In both Schizosaccharomyces pombe and Saccharomyces cerevisiae, Mms22 and Mms1 form a complex with important functions in the response to DNA damage, loss of which leads to perturbations during replication. Furthermore, in S. cerevisiae, Mms1 has been suggested to function in concert with a Cullin-like protein, Rtt101/Cul8, a potential paralog of Cullin 4. We performed epistasis analysis between ¿mms1 and mutants of pathways with known functions in genome integrity, and measured the recruitment of homologous recombination proteins to blocked replication forks and recombination frequencies. We show that, in S. pombe, the functions of Mms1 and the conserved components of the Cullin 4 ubiquitin ligase, Pcu4 and Ddb1, do not significantly overlap. Furthermore, unlike in S. cerevisiae, the function of the H3K56 acetylase Rtt109 is not essential for Mms1 function. We provide evidence that Mms1 function is particularly important when a single strand break is converted into a double strand break during replication. Genetic data connect Mms1 to a Mus81 and Rad22(Rad52) dependent, but Rhp51 independent, branch of homologous recombination. This is supported by results demonstrating that Mms1 is recruited to a site-specific replication fork barrier and that, in a ¿mms1 strain, Rad22(Rad52) and RPA recruitment to blocked forks are reduced, whereas Rhp51 recruitment is unaffected. In addition, Mms1 appears to specifically promote chromosomal rearrangements in a recombination assay. These observations suggest that Mms1 acts to channel repair of perturbed replication into a particular sub-pathway of homologous recombination.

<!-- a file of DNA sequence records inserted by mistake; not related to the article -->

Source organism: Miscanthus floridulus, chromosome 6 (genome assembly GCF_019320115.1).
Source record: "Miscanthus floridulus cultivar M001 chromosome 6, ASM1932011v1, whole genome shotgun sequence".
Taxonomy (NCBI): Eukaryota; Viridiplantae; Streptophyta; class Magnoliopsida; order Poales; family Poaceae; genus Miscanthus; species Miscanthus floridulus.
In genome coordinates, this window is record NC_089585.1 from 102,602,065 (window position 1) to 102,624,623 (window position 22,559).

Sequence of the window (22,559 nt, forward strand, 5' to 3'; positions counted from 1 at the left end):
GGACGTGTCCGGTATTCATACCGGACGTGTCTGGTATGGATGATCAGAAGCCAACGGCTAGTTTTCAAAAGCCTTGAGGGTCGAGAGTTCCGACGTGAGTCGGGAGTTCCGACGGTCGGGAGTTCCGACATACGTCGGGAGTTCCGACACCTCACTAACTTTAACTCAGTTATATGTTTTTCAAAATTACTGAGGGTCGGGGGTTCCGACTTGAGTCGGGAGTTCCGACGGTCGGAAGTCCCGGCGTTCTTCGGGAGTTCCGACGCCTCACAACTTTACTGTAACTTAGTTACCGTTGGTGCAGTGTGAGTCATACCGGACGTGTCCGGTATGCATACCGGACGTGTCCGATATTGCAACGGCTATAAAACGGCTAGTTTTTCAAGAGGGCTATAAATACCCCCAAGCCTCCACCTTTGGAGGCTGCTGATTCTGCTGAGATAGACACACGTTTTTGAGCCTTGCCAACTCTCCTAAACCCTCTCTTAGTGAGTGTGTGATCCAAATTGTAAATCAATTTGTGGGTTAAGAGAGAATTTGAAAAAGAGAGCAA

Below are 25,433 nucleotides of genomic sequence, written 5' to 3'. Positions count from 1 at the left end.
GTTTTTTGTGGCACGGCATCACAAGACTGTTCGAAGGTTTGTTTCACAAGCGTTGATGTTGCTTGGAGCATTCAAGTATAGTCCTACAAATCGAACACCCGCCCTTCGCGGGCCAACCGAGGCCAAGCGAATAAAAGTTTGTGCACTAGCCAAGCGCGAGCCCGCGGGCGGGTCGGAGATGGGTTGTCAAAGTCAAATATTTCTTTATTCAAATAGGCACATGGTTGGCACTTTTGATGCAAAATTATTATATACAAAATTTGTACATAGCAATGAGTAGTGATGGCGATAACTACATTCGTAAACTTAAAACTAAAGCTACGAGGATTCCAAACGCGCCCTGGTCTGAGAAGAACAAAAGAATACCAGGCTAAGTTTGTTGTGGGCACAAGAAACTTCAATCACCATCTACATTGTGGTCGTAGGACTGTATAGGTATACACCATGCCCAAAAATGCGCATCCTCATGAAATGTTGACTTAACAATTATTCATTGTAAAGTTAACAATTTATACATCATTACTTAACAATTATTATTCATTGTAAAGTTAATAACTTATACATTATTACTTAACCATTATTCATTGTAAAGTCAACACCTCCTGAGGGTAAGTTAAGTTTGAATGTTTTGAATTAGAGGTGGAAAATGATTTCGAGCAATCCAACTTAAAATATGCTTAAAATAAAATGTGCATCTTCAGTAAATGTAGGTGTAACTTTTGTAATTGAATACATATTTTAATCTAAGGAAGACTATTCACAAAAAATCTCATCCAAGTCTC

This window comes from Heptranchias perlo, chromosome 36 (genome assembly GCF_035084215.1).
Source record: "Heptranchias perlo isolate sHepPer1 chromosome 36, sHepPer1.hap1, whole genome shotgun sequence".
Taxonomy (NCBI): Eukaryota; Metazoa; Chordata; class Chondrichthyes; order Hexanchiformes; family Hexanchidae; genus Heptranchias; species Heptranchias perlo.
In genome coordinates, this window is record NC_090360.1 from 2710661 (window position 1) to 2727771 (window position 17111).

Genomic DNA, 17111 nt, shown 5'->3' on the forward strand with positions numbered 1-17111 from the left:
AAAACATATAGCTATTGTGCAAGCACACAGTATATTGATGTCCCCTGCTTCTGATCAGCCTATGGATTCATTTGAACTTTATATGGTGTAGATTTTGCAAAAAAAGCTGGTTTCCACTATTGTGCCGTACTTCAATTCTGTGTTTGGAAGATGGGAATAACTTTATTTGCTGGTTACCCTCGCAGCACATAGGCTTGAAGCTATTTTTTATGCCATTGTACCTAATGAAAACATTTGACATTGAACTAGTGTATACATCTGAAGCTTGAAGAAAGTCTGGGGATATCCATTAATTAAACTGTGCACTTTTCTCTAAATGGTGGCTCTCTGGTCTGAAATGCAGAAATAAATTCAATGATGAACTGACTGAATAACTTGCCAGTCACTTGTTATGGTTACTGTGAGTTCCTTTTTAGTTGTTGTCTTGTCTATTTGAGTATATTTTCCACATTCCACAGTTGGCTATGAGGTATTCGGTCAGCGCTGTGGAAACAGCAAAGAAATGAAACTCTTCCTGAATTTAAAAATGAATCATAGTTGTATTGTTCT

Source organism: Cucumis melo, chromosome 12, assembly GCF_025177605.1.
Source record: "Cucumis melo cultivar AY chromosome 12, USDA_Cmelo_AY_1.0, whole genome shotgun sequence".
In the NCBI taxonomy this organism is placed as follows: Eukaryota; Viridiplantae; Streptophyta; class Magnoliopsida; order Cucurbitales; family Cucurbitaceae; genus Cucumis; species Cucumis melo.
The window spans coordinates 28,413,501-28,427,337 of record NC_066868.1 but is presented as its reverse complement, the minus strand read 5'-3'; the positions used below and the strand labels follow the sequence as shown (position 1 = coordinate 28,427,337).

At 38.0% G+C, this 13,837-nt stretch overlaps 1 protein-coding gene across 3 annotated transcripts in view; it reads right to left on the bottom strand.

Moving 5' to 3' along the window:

Vejrup-Hansen, Rasmus; Mizuno, Ken'Ichi

2011-01-01

230